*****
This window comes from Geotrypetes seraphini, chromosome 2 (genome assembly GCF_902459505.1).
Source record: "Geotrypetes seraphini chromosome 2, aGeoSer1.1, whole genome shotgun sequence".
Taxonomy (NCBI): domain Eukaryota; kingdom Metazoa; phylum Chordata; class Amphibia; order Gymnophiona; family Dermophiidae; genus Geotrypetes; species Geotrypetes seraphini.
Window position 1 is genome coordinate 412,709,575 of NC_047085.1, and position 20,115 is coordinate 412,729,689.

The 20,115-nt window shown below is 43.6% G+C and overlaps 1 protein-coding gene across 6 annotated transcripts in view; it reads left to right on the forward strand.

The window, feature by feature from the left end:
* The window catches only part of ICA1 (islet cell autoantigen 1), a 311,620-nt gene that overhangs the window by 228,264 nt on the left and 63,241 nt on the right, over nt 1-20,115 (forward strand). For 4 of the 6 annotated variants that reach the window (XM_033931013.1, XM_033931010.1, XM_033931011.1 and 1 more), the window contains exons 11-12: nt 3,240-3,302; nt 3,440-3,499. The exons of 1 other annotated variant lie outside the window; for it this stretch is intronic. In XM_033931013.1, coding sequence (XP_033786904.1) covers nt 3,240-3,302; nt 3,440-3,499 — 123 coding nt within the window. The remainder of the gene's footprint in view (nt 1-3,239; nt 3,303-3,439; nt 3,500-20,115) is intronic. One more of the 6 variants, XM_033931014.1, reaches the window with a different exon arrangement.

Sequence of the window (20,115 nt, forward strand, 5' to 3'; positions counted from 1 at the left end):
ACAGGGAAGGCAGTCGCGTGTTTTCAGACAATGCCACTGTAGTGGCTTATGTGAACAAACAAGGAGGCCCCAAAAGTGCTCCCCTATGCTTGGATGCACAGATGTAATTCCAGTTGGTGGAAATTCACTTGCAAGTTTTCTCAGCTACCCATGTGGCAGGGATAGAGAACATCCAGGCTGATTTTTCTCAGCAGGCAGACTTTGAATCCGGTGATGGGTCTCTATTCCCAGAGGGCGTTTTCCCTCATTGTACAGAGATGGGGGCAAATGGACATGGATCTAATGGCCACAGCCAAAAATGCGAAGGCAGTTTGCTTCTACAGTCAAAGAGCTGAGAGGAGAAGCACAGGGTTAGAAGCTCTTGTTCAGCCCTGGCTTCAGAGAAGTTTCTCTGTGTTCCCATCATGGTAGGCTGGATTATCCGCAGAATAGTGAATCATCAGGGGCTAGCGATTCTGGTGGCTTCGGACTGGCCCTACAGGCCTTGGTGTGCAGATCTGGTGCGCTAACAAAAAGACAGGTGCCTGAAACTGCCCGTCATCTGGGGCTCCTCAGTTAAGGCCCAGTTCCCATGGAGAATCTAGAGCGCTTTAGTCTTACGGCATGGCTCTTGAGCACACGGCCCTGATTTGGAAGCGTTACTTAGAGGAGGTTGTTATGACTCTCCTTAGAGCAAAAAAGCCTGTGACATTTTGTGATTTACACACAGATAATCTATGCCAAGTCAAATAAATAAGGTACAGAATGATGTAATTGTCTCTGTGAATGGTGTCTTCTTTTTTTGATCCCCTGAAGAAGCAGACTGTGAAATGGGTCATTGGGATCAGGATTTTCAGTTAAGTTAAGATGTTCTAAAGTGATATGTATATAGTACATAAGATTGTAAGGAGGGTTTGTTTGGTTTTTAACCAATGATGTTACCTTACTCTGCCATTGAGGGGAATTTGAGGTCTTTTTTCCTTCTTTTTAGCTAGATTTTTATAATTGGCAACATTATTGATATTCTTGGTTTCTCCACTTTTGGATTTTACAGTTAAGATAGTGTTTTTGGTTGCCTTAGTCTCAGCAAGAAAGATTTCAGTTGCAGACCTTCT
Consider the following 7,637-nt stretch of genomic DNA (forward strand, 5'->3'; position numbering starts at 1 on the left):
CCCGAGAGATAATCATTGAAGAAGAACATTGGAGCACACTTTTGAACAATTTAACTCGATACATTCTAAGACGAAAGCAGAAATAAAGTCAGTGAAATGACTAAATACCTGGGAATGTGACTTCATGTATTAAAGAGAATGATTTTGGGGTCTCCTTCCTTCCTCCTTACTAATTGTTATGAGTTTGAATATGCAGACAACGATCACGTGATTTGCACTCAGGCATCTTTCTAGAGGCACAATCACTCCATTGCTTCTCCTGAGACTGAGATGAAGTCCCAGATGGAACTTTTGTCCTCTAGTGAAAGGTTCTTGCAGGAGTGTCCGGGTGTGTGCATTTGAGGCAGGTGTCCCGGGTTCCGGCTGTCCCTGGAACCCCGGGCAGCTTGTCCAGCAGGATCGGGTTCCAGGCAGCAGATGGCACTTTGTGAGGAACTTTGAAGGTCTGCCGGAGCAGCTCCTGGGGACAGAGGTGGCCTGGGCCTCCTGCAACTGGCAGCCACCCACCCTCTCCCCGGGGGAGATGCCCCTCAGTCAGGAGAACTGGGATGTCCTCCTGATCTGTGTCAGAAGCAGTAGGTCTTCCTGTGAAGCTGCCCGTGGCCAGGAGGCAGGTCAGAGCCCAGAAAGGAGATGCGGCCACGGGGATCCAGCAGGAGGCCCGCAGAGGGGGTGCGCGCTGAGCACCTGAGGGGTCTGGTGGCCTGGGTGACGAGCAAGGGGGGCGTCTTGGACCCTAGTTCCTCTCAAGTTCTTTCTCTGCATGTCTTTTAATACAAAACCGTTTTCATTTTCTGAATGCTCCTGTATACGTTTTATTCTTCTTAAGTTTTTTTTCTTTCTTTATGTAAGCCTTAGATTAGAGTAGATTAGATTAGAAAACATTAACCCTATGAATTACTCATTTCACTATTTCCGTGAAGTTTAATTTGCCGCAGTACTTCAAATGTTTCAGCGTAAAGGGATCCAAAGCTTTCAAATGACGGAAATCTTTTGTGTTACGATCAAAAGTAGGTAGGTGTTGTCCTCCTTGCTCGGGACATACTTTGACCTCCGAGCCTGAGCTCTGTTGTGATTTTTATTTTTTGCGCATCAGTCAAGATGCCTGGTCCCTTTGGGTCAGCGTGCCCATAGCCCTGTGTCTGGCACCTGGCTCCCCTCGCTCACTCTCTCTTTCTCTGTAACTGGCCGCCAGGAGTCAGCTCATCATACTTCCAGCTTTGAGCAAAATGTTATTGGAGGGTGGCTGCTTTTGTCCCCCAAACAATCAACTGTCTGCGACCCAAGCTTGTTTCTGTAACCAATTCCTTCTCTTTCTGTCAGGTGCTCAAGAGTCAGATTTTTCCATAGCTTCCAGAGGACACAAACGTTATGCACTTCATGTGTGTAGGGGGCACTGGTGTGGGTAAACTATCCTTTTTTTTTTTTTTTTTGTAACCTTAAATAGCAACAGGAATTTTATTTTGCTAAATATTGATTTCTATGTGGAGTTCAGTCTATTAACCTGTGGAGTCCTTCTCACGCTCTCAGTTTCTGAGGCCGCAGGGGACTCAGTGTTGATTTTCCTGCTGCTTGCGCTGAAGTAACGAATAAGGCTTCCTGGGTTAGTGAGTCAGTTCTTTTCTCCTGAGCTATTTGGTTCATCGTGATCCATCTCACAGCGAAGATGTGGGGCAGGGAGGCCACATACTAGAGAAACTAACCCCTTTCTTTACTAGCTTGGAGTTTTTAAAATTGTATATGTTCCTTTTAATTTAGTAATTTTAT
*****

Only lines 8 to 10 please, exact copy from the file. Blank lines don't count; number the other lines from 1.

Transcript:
Sequence of the window (20,115 nt, forward strand, 5' to 3'; positions counted from 1 at the left end):
ACAGGGAAGGCAGTCGCGTGTTTTCAGACAATGCCACTGTAGTGGCTTATGTGAACAAACAAGGAGGCCCCAAAAGTGCTCCCCTATGCTTGGATGCACAGATGTAATTCCAGTTGGTGGAAATTCACTTGCAAGTTTTCTCAGCTACCCATGTGGCAGGGATAGAGAACATCCAGGCTGATTTTTCTCAGCAGGCAGACTTTGAATCCGGTGATGGGTCTCTATTCCCAGAGGGCGTTTTCCCTCATTGTACAGAGATGGGGGCAAATGGACATGGATCTAATGGCCACAGCCAAAAATGCGAAGGCAGTTTGCTTCTACAGTCAAAGAGCTGAGAGGAGAAGCACAGGGTTAGAAGCTCTTGTTCAGCCCTGGCTTCAGAGAAGTTTCTCTGTGTTCCCATCATGGTAGGCTGGATTATCCGCAGAATAGTGAATCATCAGGGGCTAGCGATTCTGGTGGCTTCGGACTGGCCCTACAGGCCTTGGTGTGCAGATCTGGTGCGCTAACAAAAAGACAGGTGCCTGAAACTGCCCGTCATCTGGGGCTCCTCAGTTAAGGCCCAGTTCCCATGGAGAATCTAGAGCGCTTTAGTCTTACGGCATGGCTCTTGAGCACACGGCCCTGATTTGGAAGCGTTACTTAGAGGAGGTTGTTATGACTCTCCTTAGAGCAAAAAAGCCTGTGACATTTTGTGATTTACACACAGATAATCTATGCCAAGTCAAATAAATAAGGTACAGAATGATGTAATTGTCTCTGTGAATGGTGTCTTCTTTTTTTGATCCCCTGAAGAAGCAGACTGTGAAATGGGTCATTGGGATCAGGATTTTCAGTTAAGTTAAGATGTTCTAAAGTGATATGTATATAGTACATAAGATTGTAAGGAGGGTTTGTTTGGTTTTTAACCAATGATGTTACCTTACTCTGCCATTGAGGGGAATTTGAGGTCTTTTTTCCTTCTTTTTAGCTAGATTTTTATAATTGGCAACATTATTGATATTCTTGGTTTCTCCACTTTTGGATTTTACAGTTAAGATAGTGTTTTTGGTTGCCTTAGTCTCAGCAAGAAAGATTTCAGTTGCAGACCTTCT
Consider the following 7,637-nt stretch of genomic DNA (forward strand, 5'->3'; position numbering starts at 1 on the left):